HARTFORD, CT — Federal railroad officials endorsed a controversial plan to bring high-speed rail through a historic part of Old Lyme as part of the new Old Saybrook-to-Rhode Island bypass for Amtrak’s Northeast Corridor. But no one in Connecticut seems to be on board.
U.S. Sen. Richard Blumenthal and Chris Murphy, Gov. Dannel P. Malloy, and U.S. Rep. Joe Courtney said the Federal Railroad Administration’s report “continues to ignore strong and consistent concerns expressed by the State of Connecticut and local citizens about the eastern shoreline realignment plans.”
The route chosen by the FRA has “inflamed impacted communities stretching from Fairfield County to Stonington where the proposed alignment will eviscerate neighborhoods, historic landmarks, and real estate values,” Connecticut’s elected officials said in a joint statement.
At a press conference Friday at the Legislative Office Building in Hartford, Blumenthal said emphatically that it will never be approved.
The lack of federal funding is another reason Blumenthal and Connecticut officials gave as evidence that the proposal will never see the light of day.
They said that without the support from the state, the FRA will not be able to get the necessary permits, and Connecticut officials plan to use the permitting process to deter the FRA’s proposed route, which would include developed and undeveloped acreage in proximity to I-95 across the Thames River in New London through Groton and Stonington. The plans include a tunnel through an historic section of Old Lyme, instead of an elevated track.
“What is deeply troubling is the FRA’s continued adherence to a vision, for lack of a better word, a plan, a concept, that involves a realignment of the current route of the shoreline rail,” Blumenthal said.
Blumenthal held up a photo of the borer that would be used to create the tunnel.
“Imagine this coming to your neighborhood,” Blumenthal said.
As far as the proposal is concerned, “This plan is dead on arrival. It’s a non-starter,” said Blumenthal, who joked he would tie himself to the tracks if the plan was approved.
But the Federal Railroad Administration concluded it was crucial to improving service for 1.4 million riders a year between Boston and New York. They said the improvements would decrease travel times from Boston to New York City by 45 minutes and New York City to Washington by 35 minutes.
“While building this recommendation would require significant investment, the cost of doing nothing is much greater,” U.S. Transportation Secretary Anthony Foxx said. “The communities and the economies of the Northeast cannot grow and flourish without significant, new investment.”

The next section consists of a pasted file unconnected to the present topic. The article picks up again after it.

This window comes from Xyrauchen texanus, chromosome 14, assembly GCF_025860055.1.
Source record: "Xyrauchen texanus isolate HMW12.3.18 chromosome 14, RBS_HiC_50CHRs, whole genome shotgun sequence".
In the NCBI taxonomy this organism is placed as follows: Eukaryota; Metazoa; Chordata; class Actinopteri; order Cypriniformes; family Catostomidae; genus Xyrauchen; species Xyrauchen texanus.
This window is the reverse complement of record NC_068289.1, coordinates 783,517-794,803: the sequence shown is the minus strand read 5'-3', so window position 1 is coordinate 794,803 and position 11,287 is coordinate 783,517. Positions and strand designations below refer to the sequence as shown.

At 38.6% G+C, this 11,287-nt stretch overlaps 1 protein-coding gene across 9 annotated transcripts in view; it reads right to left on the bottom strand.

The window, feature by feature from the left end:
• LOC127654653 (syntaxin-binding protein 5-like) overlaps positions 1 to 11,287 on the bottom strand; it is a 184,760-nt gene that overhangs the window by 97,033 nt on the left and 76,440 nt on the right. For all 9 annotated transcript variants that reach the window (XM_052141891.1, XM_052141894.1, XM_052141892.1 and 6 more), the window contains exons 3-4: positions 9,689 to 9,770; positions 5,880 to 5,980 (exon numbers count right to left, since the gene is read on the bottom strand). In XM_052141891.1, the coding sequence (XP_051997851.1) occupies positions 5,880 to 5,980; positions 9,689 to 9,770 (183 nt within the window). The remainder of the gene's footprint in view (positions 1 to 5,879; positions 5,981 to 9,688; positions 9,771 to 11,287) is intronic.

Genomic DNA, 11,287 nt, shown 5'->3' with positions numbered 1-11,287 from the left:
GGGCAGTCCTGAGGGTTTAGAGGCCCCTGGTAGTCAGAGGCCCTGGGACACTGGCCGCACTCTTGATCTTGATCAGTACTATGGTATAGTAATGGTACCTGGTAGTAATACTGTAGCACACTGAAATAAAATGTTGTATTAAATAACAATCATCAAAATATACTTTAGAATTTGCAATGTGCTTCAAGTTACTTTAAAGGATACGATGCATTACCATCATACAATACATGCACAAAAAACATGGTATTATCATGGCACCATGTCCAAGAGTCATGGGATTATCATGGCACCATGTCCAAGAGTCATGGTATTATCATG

But the improvements will come at a cost.
Gregory Stroud, executive director of SECoast, a regional organization leading grassroots opposition to the planned bypass, said they’ve been working full-time since January to stop it.
“We have yet to find a single resident, local, state or federal representative, or group, actively supporting the idea of a tunnel under the Connecticut River and Old Lyme,” Stroud said. “Why? Even if a tunnel could better preserve the immediate historic downtown of Old Lyme, it would no doubt be much worse for the environment, and would simply shift the historic and economic impacts onto the communities to the east, whether East Lyme, New London, Mystic, Stonington, or Westerly. We find that unacceptable.”
The recommendation FRA released Friday is just that — a recommendation for what FRA believes the Northeast Corridor could be in the future.
The FRA admits that it will be up to states, cities, and railroads to take the next steps and decide whether to move forward with any specific projects. Each individual project, just like any other infrastructure project in this country, will require more review and more environmental studies, as well as significant funding, according to an FRA press release.
“In order to keep moving forward, we need a new vision for the Northeast Corridor — a corridor that can move an ever-increasing population safer, faster and more reliably than before,” FRA Administrator Sarah E. Feinberg said. “We need a corridor that provides more options and more trains for commuters. One that allows for seamless travel between the nation’s capital and New York, and New York and Providence and Boston. A corridor that provides streamlined connections between a city’s airports and its city center. And a corridor that can efficiently and reliably serve a population that is growing quickly.”